Forgetting about AOP for the moment, using interfaces on your entities, models, and DTOs is something you simply do not want to consider. Data structures expose data, but have no meaningful functions. Therefore, they have nothing to abstract away. From a design standpoint, this means there is no good reason to add a model specific interface to each of your data structures. It adds double the work, and complicates your design. This also exponentially complicates child data structure objects.
Not only is the use of interfaces generally a horrible idea on data structures, it also can lead to AOP confusion. Since developers think of these structures as classes and not interfaces, inevitably there will be times when a new property is added to the class, but not the interface. When this happens, the aspects will fire on all of the properties that are defined on the interface. But, the aspects will not fire on the properties that failed to be added to the interface.
Data objects, proxies, and serialization
Dealing with proxies is normally not a problem when not dealing with data objects. After all, they are intended for classes that have already been abstracted away. However, with DTOs and during serialization this can lead to exceptions and/or unexpected behavior. Also, objects that have been deserialized will not have the aspects they had before being serialized.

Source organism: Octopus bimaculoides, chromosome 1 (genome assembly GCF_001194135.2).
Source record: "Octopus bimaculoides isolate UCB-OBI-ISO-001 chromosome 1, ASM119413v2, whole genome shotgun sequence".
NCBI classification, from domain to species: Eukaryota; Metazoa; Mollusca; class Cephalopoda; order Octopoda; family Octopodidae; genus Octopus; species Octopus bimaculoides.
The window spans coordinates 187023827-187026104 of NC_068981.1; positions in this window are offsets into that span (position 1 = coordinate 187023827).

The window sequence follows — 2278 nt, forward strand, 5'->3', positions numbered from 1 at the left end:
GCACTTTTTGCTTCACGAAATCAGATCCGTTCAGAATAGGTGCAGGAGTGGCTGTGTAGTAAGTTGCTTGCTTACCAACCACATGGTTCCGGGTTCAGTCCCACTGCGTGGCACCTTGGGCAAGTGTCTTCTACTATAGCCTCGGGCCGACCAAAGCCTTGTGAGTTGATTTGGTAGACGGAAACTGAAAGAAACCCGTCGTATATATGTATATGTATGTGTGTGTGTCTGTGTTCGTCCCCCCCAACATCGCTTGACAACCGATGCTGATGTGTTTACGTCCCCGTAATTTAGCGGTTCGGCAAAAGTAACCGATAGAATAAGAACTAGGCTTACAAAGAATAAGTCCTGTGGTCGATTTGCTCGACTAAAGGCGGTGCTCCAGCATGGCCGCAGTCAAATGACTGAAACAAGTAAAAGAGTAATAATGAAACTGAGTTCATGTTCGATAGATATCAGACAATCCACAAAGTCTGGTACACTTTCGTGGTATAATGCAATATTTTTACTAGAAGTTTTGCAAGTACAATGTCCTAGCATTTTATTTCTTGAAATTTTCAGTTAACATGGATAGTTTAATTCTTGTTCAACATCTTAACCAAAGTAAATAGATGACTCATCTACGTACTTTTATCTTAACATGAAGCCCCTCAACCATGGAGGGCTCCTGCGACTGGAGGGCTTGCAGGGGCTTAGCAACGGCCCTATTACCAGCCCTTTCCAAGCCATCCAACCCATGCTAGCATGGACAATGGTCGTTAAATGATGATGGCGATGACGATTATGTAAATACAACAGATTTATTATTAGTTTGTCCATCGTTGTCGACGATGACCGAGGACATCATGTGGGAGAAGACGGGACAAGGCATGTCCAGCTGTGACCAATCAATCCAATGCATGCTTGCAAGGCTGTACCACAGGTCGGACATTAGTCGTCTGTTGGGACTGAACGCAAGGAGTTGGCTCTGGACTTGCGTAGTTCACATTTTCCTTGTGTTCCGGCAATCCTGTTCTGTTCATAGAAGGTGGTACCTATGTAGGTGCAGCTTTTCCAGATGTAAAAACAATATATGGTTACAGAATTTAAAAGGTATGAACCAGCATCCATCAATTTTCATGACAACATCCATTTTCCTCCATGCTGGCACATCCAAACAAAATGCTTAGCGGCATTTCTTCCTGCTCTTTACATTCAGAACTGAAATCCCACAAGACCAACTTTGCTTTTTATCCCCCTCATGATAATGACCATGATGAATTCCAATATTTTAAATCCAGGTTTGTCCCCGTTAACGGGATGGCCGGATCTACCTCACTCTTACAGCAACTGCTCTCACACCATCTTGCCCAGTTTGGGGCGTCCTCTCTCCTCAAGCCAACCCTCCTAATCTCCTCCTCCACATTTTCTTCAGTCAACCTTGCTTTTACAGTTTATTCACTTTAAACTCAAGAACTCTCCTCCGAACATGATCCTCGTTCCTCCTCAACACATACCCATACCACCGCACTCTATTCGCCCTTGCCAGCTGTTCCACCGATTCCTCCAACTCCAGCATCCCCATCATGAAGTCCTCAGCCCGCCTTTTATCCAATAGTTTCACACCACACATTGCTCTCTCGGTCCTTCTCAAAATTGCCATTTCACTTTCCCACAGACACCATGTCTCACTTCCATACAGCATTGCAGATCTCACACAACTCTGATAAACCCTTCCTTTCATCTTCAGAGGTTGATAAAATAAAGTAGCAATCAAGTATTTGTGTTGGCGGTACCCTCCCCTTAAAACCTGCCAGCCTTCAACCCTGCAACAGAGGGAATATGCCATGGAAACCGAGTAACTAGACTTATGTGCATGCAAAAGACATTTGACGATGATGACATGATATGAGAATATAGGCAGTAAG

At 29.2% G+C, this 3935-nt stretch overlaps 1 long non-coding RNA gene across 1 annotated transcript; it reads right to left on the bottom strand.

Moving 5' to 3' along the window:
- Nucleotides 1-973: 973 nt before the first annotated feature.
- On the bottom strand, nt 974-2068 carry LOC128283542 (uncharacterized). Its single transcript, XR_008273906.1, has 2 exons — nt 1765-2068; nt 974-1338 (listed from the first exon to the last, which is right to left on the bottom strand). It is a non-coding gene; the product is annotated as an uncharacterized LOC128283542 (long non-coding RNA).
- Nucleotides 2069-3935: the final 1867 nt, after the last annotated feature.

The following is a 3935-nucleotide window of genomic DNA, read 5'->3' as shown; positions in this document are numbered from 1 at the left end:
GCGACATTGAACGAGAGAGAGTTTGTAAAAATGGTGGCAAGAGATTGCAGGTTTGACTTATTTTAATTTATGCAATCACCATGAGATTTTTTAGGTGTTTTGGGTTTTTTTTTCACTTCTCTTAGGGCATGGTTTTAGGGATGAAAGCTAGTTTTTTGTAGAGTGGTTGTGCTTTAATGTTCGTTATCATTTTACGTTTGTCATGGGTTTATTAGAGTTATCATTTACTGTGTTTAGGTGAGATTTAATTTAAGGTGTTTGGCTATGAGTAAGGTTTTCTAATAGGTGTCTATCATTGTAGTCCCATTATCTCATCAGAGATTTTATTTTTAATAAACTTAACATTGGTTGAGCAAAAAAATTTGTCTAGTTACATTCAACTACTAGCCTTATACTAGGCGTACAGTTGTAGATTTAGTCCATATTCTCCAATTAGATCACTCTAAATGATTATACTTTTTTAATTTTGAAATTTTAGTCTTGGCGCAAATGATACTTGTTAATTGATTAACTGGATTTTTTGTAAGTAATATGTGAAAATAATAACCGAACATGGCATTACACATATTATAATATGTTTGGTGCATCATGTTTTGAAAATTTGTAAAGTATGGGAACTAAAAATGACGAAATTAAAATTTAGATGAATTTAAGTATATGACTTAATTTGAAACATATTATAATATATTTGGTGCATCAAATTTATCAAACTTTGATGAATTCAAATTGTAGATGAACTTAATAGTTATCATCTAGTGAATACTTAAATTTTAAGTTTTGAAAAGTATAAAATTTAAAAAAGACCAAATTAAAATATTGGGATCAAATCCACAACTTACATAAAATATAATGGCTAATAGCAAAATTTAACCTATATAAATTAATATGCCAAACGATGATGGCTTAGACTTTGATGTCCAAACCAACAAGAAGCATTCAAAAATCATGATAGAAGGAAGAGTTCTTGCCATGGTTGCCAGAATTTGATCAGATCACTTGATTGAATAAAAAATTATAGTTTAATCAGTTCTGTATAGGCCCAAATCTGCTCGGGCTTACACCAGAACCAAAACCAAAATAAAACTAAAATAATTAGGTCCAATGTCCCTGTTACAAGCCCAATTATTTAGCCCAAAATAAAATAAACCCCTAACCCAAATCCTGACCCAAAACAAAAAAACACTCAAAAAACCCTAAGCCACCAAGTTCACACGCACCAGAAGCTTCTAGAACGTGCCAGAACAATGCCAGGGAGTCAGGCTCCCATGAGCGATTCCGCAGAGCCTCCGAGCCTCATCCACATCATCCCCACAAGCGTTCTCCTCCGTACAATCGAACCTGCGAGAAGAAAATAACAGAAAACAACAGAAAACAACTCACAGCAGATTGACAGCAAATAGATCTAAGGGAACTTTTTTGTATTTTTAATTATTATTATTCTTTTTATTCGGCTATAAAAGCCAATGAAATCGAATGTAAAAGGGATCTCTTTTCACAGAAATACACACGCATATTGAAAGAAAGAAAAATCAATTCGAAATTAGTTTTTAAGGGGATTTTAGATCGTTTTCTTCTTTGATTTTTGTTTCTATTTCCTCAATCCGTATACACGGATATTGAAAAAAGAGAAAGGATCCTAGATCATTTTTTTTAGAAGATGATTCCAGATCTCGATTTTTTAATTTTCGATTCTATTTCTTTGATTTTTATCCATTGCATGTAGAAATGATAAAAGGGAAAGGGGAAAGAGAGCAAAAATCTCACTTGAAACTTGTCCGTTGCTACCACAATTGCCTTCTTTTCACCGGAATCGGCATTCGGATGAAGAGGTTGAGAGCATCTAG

One of the biggest confusions with AOP is the idea of “decorating” your classes with aspects. This confusion comes from many examples of “decorating” classes with attributes. The term decorate in this case actually refers to the Decorator Pattern and not the act of adding non-functional attributes as decoration to the class definition. In other words, the decorator is the proxy/wrapper.
Adding an attribute to a class doesn’t actually do anything on its own. When using Castle Windsor, adding an InterceptorAttribute to your class doesn’t automatically add an aspect to an instance of your class when using the “new” keyword. The attribute tells Castle Windsor’s DI framework that you would like to add an aspect (i.e. Interceptor). If you are using another DI framework such as TinyIoC, it will be ignored and your attribute will be ignored.
Although AOP is incredibly powerful and useful, it is not without its problems. However, with proper administration, these too can often be mitigated. They include the following:
Aspects not firing
One of the most confusing things for a developer with AOP is when aspects are not firing, but “should be.” This usually is a symptom of misunderstanding the meaning of “decorate” as described above.